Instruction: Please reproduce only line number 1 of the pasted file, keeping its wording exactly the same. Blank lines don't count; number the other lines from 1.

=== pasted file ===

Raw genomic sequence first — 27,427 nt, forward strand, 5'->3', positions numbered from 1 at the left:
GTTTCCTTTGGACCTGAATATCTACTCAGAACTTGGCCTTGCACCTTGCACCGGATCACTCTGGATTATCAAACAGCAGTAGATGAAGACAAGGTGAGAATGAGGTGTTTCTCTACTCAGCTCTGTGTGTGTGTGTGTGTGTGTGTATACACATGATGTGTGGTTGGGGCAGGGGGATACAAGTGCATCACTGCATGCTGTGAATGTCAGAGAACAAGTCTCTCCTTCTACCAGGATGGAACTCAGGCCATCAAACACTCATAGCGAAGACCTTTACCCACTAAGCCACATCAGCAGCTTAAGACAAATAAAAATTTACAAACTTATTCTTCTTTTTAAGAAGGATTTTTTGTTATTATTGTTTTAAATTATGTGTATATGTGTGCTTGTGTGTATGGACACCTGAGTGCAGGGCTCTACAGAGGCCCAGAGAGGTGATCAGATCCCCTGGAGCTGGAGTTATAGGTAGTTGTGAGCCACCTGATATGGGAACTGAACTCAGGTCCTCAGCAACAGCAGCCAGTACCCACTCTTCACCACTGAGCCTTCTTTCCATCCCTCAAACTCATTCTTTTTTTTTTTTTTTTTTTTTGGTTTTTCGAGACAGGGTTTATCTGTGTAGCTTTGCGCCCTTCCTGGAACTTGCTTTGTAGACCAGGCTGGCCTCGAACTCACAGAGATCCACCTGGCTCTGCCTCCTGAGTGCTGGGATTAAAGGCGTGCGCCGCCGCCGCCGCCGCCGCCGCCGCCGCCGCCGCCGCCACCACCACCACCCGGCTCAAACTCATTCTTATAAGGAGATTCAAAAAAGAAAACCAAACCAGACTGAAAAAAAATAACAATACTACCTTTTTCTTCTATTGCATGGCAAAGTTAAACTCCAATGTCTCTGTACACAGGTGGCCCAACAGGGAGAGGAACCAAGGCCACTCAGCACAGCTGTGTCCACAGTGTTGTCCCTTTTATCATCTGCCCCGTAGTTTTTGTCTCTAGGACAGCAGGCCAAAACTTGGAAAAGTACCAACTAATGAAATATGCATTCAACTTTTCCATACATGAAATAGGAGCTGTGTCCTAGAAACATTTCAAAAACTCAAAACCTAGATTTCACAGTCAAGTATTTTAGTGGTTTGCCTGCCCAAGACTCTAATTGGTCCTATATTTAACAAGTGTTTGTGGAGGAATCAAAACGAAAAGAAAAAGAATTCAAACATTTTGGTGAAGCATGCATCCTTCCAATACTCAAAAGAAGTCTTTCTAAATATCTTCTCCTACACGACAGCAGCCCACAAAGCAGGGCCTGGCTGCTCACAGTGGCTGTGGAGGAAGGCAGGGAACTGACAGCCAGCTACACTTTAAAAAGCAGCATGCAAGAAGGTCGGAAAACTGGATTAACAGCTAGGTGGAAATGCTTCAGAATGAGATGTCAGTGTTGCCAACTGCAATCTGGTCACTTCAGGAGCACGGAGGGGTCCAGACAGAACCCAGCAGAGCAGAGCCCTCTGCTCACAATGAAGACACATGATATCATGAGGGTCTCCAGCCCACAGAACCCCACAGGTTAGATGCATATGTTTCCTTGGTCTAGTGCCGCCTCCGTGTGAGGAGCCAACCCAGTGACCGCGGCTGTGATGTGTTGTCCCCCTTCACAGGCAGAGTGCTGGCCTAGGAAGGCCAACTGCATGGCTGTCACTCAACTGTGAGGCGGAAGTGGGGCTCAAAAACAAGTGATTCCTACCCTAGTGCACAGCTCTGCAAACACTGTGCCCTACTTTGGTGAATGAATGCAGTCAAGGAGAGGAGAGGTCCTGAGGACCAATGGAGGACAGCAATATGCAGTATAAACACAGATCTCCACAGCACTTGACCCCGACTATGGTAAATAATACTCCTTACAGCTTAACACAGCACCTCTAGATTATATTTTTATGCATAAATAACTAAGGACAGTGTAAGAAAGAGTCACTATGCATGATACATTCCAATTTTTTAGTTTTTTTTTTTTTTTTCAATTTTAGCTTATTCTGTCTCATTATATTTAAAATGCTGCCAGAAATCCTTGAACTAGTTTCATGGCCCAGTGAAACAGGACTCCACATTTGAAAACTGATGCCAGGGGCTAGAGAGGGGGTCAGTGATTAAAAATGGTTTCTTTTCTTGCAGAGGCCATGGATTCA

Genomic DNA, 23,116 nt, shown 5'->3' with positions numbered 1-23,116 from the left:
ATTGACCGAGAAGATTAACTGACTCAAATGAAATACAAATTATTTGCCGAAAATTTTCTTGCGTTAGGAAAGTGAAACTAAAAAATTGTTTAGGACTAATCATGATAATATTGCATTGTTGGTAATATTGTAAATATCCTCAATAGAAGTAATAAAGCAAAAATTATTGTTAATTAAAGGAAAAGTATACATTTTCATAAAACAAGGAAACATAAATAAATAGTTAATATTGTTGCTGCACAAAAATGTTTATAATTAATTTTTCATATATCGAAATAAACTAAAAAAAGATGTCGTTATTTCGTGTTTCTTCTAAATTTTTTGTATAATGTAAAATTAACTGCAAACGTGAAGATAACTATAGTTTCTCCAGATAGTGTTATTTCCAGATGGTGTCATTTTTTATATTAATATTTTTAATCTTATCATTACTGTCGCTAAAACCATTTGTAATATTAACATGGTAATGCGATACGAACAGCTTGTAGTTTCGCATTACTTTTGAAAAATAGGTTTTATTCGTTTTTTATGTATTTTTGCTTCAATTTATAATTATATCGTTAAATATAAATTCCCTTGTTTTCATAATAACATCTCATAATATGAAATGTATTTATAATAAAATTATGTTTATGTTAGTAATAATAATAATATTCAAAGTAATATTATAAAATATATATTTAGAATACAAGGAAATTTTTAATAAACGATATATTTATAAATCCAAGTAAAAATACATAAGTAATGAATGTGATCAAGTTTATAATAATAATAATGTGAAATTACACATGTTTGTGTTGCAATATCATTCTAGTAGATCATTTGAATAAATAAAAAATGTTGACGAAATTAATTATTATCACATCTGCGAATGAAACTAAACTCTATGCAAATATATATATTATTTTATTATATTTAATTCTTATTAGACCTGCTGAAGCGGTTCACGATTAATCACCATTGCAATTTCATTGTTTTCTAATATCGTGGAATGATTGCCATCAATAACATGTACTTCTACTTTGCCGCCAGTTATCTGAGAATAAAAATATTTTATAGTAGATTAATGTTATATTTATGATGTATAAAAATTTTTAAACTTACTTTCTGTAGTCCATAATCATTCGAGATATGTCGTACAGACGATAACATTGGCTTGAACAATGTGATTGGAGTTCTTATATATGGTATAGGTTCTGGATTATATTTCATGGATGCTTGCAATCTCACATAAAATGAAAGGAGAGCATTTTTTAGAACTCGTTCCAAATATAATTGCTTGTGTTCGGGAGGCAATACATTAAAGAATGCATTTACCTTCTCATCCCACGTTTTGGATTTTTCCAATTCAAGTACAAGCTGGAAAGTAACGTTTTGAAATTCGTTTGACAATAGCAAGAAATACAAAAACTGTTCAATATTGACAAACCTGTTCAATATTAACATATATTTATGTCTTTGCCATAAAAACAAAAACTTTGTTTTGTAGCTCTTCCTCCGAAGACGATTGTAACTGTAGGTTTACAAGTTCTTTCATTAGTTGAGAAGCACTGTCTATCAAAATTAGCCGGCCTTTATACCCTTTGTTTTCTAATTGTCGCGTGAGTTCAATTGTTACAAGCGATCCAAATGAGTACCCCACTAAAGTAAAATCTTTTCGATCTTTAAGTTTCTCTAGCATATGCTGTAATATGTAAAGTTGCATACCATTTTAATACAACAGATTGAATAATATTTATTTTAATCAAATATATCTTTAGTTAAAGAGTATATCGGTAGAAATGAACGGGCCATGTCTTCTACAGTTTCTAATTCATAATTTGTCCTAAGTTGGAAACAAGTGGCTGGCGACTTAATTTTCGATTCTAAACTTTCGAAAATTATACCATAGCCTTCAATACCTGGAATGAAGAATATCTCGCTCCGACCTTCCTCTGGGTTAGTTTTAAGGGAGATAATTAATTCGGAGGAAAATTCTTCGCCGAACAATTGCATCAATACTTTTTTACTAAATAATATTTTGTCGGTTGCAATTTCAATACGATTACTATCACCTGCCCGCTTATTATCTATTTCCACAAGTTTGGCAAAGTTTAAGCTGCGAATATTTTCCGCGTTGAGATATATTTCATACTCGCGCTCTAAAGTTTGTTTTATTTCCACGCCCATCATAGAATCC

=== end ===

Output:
Raw genomic sequence first — 27,427 nt, forward strand, 5'->3', positions numbered from 1 at the left: